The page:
November 7, 2019 — Ultrasoundplasty before angioplasty for below-the-knee lesions (BTK) lesions may improve clinical outcomes without the need for a drug-eluting device, acceding to data presented at the 2019 Vascular Interventional Advances (VIVA) annual meeting.
The Ulysse registry is a retrospective, nonrandomized, single-center study evaluating the safety and the efficacy of ultrasoundplasty before angioplasty to treat BTK in 22 critical limb ischemia (CLI) patients (35 BTK lesions). All patients were Rutherford category 4 to 6 and had moderate-severe calcification. Ultrasoundplasty was performed using the Kapani catheter (Apani Corp.), which delivers a local, low-frequency, high-intensity ultrasound energy to the lesion.
The objective of the study was to demonstrate that locally delivered ultrasound energy may modify plaque structure using microcavitational effects and change plaque compliance without risk of vessel dissection and rupture. Modifications of plaque structure may potentially improve the outcome of a simple balloon angioplasty, said presenter Costantino Del Giudice, M.D., University Paris Descartes, Hopital Europeen George Pompidou, Paris, France.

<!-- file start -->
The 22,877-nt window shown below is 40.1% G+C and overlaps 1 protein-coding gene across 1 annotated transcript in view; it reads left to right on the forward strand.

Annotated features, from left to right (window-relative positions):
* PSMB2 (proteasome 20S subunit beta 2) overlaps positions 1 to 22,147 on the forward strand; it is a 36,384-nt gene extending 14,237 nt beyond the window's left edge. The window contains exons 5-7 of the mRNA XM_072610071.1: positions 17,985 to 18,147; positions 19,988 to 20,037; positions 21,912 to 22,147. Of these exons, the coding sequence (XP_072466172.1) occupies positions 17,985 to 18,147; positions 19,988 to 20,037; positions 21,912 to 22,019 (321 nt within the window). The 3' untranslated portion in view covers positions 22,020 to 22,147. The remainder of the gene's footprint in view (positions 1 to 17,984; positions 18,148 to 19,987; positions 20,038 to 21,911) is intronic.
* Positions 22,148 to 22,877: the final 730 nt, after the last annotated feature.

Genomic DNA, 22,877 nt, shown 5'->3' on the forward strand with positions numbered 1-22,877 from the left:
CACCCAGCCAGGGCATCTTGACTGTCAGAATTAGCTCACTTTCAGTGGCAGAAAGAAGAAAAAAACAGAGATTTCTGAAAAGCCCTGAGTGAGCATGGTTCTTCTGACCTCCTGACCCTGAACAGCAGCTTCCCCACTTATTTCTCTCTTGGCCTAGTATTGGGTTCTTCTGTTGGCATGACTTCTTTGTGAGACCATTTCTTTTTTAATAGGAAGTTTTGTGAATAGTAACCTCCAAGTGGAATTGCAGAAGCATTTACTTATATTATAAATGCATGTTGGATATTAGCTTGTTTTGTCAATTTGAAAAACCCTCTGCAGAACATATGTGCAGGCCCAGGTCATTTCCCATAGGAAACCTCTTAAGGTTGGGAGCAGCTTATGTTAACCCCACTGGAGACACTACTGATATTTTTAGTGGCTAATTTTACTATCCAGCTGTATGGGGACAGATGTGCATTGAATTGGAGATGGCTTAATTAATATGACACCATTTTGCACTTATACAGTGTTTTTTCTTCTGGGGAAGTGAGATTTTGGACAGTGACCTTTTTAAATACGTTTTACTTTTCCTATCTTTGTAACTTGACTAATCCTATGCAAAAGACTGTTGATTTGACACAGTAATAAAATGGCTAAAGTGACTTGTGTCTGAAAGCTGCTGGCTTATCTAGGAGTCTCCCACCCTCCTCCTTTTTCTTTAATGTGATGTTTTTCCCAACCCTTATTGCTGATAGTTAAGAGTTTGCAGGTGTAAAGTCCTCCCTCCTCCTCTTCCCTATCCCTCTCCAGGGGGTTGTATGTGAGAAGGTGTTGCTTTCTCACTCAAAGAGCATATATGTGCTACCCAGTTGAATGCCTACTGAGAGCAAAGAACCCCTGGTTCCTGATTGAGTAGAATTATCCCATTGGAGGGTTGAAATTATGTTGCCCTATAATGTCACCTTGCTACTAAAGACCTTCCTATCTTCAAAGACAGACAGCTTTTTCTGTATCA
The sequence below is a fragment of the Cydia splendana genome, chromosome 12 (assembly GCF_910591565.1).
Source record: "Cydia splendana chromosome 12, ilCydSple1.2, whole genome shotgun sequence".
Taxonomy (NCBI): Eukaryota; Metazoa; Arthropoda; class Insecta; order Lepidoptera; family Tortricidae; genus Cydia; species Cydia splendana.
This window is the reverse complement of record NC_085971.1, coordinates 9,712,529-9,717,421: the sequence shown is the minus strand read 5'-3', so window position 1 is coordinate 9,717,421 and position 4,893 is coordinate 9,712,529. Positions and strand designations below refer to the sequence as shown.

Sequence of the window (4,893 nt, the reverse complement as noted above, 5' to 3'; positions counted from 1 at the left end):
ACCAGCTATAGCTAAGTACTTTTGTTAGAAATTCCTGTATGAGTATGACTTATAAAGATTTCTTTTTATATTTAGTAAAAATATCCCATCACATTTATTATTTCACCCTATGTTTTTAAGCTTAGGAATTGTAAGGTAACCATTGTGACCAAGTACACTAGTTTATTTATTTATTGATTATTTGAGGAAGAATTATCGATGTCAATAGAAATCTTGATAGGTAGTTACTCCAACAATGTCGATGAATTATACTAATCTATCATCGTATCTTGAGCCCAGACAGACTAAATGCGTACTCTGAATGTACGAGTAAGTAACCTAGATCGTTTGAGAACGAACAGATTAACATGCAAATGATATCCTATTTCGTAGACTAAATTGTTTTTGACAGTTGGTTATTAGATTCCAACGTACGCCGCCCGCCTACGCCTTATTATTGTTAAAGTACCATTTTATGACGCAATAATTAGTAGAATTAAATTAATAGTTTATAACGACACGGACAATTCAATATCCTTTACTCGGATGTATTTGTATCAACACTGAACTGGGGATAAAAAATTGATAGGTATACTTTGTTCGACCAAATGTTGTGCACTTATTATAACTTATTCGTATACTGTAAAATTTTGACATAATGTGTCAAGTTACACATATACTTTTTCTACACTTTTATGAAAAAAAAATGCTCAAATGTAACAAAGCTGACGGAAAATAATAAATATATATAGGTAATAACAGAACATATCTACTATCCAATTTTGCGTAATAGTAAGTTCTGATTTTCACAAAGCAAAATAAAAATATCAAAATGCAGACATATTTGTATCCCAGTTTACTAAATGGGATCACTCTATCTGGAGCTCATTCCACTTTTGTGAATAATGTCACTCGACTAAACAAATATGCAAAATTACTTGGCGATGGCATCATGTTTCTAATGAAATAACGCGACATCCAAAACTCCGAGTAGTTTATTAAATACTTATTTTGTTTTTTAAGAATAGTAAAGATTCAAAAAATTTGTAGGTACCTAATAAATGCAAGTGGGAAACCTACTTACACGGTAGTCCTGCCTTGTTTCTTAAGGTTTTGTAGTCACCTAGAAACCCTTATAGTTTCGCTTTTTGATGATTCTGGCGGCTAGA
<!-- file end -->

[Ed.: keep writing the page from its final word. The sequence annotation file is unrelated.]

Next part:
The primary safety outcomes were the major adverse events at 30 days, recurrence of CLI, and surgical or endovascular revascularization at 6 months. The primary efficacy endpoint was angiographic restenosis and target lesion revascularization at six months. Immediate outcomes showed good results, with 100% technical success and no major adverse events. At six-month angiographic control, primary patency was 97.1%, with 100% ulcer healing and no target lesion revascularization and no CLI recurrence. At 24 months, freedom from restenosis was 91.4% as evaluated by Doppler ultrasound control, with no target lesion revascularization and no CLI recurrence. No major adverse events were reported.
A larger randomized study is needed to confirm these results.